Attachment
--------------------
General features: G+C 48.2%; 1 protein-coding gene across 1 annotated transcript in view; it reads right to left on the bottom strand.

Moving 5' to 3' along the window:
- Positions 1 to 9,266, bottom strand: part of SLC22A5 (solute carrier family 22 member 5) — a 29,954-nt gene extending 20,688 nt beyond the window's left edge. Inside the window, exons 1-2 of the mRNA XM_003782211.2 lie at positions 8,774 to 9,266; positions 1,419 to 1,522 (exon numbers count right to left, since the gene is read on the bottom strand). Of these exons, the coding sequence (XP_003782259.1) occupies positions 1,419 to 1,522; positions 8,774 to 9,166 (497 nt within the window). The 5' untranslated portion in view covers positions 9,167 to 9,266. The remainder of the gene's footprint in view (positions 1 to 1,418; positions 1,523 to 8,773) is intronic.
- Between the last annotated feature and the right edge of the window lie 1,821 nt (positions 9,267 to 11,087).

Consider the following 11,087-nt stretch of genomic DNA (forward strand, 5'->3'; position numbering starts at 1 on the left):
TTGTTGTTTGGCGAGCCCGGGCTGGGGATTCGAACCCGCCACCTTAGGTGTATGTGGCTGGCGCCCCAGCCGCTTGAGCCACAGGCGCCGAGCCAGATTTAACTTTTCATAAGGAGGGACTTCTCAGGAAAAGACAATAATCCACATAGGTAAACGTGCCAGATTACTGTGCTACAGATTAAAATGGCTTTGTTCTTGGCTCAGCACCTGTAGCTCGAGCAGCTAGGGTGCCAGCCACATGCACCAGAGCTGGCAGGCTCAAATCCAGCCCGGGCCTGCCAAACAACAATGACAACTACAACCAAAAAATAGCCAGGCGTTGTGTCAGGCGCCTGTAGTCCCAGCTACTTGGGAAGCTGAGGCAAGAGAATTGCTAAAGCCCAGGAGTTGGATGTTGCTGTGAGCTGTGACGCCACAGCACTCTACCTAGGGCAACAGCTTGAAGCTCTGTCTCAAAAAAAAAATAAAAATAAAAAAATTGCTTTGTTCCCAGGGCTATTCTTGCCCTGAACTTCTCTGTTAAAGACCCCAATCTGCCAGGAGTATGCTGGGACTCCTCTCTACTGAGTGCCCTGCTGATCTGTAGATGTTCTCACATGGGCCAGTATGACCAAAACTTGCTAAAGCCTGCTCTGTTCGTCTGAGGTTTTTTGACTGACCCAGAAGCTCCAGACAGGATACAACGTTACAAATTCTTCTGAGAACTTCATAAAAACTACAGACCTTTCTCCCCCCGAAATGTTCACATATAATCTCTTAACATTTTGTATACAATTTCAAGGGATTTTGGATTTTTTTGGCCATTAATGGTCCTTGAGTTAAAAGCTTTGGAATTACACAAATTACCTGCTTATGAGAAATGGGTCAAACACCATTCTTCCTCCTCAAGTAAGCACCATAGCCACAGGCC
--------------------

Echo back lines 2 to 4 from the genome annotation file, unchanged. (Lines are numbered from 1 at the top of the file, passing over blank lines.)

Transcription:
Moving 5' to 3' along the window:
- Positions 1 to 9,266, bottom strand: part of SLC22A5 (solute carrier family 22 member 5) — a 29,954-nt gene extending 20,688 nt beyond the window's left edge. Inside the window, exons 1-2 of the mRNA XM_003782211.2 lie at positions 8,774 to 9,266; positions 1,419 to 1,522 (exon numbers count right to left, since the gene is read on the bottom strand). Of these exons, the coding sequence (XP_003782259.1) occupies positions 1,419 to 1,522; positions 8,774 to 9,166 (497 nt within the window). The 5' untranslated portion in view covers positions 9,167 to 9,266. The remainder of the gene's footprint in view (positions 1 to 1,418; positions 1,523 to 8,773) is intronic.
- Between the last annotated feature and the right edge of the window lie 1,821 nt (positions 9,267 to 11,087).